The key to treatment for noise phobias and panic is to give the BZ early and often. The half-life of diazepam in dogs is about 5h, and that of its intermediate metabolite, nordiazepam—which is active and highly sedative—is ~3h. The half-life of alprazolam is somewhere in the 3 or 4-6h range but its intermediate metabolite is not sedating, less active, and more directly excreted so you get a more moderate and continuous patterns of anti-anxiety effects. If clients are expecting storms, and if they can get the dose of alprazolam into the dog two hours before hand and the other half ~30 minutes before hand, they can easily achieve a great anti-anxiety effect. The medication can then be repeated as needed, but clients should allow at least 2h between doses to assess effects. Generally, alprazolam is repeated q.4-6h. This dosage can be used continuously over a period of days or weeks during a profound thunderstorm season. If this scenario ensues, it is best to slowly withdraw the dog from the meds. Dosages for alprazolam range from 0.01-0.001 mg/kg for dogs and 0.025-0.05 mg/kg for cats who panic (e.g. coming to the clinic). Most people don't think of storm phobias in cats, but they may well occur because cats hide when distressed. We need to treat all of these cats and dogs. For most average size dogs, dosages in excess of 4 mg/DOG can result in ataxia, and there is one publication stating that this is the maximum daily dosage. Such logic is unrealistic for big dogs, but as with all BZ, clients will need to experiment with the dose to learn the best dosage level for their dogs. Clients need to learn about the potential side effects of different dosages when the dog or cat is not distressed, and about the best dosage level to treat the panic during the experience. For this reason, I recommend a trial run at the estimated dosage when the clients are home and the animal is calm. If the animal is seriously sedated, the clients need to adjust the dose to a lesser one. If the animal is fine, but sleeps more quickly or more deeply, the dose is a good one as long as the pet awakens without grogginess. Tips from the pros Here are some tips to consider. Many people prefer diazepam (0.5-2.0 mg/kg po q. 4-6h - dogs; 0.2-0.4 mg/kg po q. 12-24 h - cats) because they swear that no matter how high the dose they cannot get an effect with alprazolam. There are some individuals who have genetic variants of enzymes that metabolize these drugs that can cause extreme effects. However, mostly I think people confuse an anxiolytic effect with a sedative one. And, they only give one or two doses. Instead, if you use alprazolam as discussed and keep giving it to one full dose as needed, the dogs—and cats—begin to learn that they don't have to be so frightened. This formula also works like a charm for dogs who get upset during veterinary visits. So for a 25 kg dog, I'd give 0.125 or 0.25 mg to start (the smallest tablet available is a scored 0.25 mg one) and evaluate the effect. If in 15-30 minutes the dog isn't noticeably calmer, give him more. Alprazolam is a true panicolytic drug, meaning that it can also stop a panic attack. So if clients find the dog or cat in distress, giving a whole dose and then evaluate what to do 15-30 minutes later can really work because the panic will be lysed within a relatively short period of time. Cats do better with alprazolam than diazepam because they have a very slow metabolic rate for nordiazepam, the sedating intermediate metabolite of diazepam. Because the intermediate metabolites of alprazolam are hydroxylated, this may be a safer BZ with cats who may be compromised or who are slow metabolizers than is diazepam. I know that the common "treatment" for storm and noise phobias and veterinary office visits is acepromazine. In truth, I wish this medication would be placed at the far back of a top shelf and used only exceptionally. Acepromazine is a dissociative anesthetic meaning that it scrambles perceptions. Ask yourself if a scrambling of perceptions will make an anxious or uncertain dog worse or better. It's always worse, and we make many if not most dogs more sensitive to storms by using this drug. In part this is also because sensitivity to noise is heightened. This is a recipe for disaster for these dogs, and, in fact, they learn to be more fearful and more reactive because of these associations. If what you need is sedation - acepromazine can be an acceptable adjuvant, but it makes most of my really fearful and really reactive patients worse, so all sorts of other drug combos can work better and do less harm than is done by the routine use of acepromazine. Finally, if the dog or cat calms using alprazolam or another BZ, the clients should be encouraged to do four things: • They should ensure that they are treating any co-morbid anxieties (e.g., separation anxiety, generalized anxiety disorder, most aggressions) with an appropriate tricyclic antidepressant or selective serotonin re-uptake inhibitor, plus the chosen BZ. • The clients should not pet the dog or cat and tell him or her that it is okay. The animal knows it's not okay and such contradictory signals, especially in profoundly obedient pets, increase anxiety. Instead, just talk normally to them, and press firmly, or lie next to them without petting. Such behavior provides closeness and allows the pet's muscles to relax without inadvertently rewarding any of the signs of anxiety.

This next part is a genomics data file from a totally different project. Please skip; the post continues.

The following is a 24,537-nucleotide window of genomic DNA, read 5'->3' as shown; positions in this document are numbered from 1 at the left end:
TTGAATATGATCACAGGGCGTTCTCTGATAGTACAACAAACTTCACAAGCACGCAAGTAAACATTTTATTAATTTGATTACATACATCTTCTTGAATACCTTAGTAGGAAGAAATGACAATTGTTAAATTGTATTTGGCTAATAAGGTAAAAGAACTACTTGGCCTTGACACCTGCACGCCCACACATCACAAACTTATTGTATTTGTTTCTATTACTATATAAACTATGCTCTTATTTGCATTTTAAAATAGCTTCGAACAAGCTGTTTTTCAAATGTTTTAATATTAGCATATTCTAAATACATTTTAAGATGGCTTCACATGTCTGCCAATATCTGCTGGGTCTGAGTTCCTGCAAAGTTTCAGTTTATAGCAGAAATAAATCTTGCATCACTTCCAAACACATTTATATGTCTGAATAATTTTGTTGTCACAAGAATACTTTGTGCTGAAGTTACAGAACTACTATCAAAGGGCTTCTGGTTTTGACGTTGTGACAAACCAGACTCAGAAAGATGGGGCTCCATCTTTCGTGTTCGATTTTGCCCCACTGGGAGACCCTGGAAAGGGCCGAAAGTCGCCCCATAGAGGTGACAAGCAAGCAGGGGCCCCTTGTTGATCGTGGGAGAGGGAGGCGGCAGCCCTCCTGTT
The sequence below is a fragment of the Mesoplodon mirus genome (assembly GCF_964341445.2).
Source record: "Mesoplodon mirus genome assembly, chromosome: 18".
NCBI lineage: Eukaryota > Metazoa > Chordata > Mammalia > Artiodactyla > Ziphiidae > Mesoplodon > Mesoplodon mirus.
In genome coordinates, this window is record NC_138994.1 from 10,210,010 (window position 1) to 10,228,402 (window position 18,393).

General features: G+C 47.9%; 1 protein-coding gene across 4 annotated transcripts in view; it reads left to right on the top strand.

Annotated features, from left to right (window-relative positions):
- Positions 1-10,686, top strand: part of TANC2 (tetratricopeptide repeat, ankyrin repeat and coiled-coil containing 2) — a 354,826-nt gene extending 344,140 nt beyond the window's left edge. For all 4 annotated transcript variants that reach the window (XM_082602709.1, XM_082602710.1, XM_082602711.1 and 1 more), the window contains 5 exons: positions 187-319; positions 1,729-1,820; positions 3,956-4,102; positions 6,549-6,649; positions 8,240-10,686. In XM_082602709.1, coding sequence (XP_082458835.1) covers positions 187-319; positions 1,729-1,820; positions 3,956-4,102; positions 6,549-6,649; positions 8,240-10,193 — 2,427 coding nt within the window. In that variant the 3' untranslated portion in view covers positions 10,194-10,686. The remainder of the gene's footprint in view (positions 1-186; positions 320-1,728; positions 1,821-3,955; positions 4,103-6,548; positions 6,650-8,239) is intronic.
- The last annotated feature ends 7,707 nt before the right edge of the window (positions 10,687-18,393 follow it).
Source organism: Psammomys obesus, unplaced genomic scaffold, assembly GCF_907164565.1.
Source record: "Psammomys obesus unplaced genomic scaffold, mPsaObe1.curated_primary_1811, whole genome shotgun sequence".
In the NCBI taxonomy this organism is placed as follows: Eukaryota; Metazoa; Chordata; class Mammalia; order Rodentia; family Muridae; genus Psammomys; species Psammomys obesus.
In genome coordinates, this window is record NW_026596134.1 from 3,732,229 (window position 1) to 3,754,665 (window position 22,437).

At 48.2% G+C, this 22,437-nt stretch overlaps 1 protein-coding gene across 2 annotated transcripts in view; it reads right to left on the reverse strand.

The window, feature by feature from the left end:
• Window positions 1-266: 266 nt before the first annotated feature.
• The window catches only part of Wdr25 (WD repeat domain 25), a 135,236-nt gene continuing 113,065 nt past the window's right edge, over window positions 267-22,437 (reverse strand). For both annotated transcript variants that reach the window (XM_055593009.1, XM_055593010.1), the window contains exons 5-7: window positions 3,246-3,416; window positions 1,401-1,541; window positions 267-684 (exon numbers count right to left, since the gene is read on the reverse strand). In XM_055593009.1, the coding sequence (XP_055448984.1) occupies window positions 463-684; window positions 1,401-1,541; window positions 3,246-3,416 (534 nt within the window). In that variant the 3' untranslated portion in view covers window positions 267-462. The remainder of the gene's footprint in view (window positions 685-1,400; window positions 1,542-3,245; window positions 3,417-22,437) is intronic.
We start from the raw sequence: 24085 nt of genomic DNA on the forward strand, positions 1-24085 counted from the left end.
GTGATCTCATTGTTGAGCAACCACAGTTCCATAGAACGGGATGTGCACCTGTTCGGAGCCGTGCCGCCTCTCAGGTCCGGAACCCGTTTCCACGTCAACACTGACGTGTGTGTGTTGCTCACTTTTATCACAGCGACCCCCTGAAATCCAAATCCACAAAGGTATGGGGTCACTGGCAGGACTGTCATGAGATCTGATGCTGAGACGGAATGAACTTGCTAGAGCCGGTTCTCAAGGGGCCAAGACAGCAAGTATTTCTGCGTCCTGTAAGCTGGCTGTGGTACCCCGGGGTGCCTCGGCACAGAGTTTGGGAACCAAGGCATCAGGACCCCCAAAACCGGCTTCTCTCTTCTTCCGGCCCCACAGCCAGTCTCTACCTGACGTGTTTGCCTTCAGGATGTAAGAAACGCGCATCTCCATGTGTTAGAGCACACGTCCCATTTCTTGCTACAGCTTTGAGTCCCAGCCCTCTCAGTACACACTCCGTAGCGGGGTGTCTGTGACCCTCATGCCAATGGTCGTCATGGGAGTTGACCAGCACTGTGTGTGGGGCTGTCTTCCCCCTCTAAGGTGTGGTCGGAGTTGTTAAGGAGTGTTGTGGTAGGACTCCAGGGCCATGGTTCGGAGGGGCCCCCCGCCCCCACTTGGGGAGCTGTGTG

Clients should work with behavior modification designed to teach the dog or cat to relax when there is no problematic stimulus so that they can start to transfer the learned lessons of physical and physiological relaxation to situations that are provocative. Clients should have a benign, but clear, rule for how animals will be handled if they become upset or panicked. This will help the client, and it will really help the pet. For example, if a sudden storm surprises us in the night, one of us will take our storm phobic dogs from the room in which they sleep, get the alprazolam, give it immediately, and lead them to the spare bedroom where whomever gets up first will sleep with them. This room is better insulated from noise and storm pyrotechnics and is super-well air-conditioned to remove humidity. The process of removing the dogs from their room and giving the medication takes less than 5 minutes. Within minutes of that we are in bed with them, and last week, both were asleep five minutes later. That's not the medication, alone: that's the learning of the pattern that everything will be okay because it has become okay. That's the benefit of the BZ, alprazolam: the dogs can still learn, and if they are physiologically distressed, such distress is chemically blunted so no or little learning occurs about how to become better distressed during the storm. In this case, medication facilitates complex associative learning about how to relax. I failed Susie by not making treatment with medication a requirement for her adoption to a foster family. So, in memory of Susie, a wonderful, wonderful dog, I offer this column in the hope that other animals cease to suffer because their people stopped fearing drugs.